Last week, actress Kristie Alley had to clear her name. She trended due to a hastily read headline: "Christie Ally to Plead Guilty in New Jersey Bridge Scandal." The mixup points to the connection between speed and accuracy: One gets sacrificed to support the other.
According to the Speed-Accuracy Tradeoff (SAT), the precision of a response varies with the time taken to produce it. SATs impact all facets of human attention from common matters such as tweets to life-changing ones such as, well, taking the SATs.
Why did some people make the Kristie Alley mistake while others didn't? Are some of us natural-born jack rabbits? Sure, we're all different. But scientists have shown that speed-accuracy tradeoff decisions are influenced by instruction, payoff, deadlines and other situational factors. Unless we've allowed habit to take over, we gage the right speed to jump into action the same way we adjust our speed when we drive a car. We judge the conditions that affect us in that moment.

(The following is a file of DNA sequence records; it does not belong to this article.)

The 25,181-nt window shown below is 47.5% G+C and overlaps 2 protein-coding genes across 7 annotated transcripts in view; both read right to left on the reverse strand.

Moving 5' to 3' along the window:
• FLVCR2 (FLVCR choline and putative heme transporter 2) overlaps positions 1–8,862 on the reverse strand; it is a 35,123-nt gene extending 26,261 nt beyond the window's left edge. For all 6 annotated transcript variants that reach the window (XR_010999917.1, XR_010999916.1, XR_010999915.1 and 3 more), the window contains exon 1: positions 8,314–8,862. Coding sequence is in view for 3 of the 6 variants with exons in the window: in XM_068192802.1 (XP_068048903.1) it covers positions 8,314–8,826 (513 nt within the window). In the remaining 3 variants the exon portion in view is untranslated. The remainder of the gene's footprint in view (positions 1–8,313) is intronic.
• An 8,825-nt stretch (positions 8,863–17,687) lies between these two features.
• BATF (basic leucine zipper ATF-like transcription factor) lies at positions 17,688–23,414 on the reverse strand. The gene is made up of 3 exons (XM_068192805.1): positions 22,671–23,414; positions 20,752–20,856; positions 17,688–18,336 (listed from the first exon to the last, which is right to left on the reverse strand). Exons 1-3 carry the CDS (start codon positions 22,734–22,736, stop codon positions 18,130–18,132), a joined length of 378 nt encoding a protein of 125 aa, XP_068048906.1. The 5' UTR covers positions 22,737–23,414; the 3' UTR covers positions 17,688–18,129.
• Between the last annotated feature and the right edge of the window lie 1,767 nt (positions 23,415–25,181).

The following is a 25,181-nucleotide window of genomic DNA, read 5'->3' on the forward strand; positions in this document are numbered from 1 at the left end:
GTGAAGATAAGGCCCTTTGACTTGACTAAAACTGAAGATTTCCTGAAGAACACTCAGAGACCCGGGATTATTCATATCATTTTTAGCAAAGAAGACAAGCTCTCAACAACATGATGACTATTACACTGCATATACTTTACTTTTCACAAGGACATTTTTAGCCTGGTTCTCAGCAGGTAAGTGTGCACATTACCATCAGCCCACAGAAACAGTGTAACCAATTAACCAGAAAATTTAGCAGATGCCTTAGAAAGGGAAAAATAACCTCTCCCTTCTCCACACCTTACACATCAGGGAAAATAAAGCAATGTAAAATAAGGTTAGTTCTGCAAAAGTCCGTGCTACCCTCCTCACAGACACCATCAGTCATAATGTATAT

Why did the Kristie Alley mistake trend? In today's world, high-speed habits -- glancing, scanning, a quick-click send or retweet -- have taken over. We don't choose, we rush. What's the difference? Take a 1-minute typing test first for speed, then for accuracy. Notice what it's like to intentionally make the trade. With awareness, you can choose to speed up or slow down, to pay more attention to getting it done or to getting it right.
As Wilt Chamberlain once observed, "They say that nobody is perfect. Then they tell you practice makes perfect. I wish they'd make up their minds." Make up your mind and consciously take charge of your speed-accuracy tradeoffs.
Heitz, R. P. The speed-accuracy tradeoff: history, physiology, methodology, and behavior. Frontiers in Neuroscience: 11 June 2014 | http://dx.doi.org/10.3389/fnins.2014.00150 A recent comprehensive review article of the published research on spped-accuracy trade-off decision-making.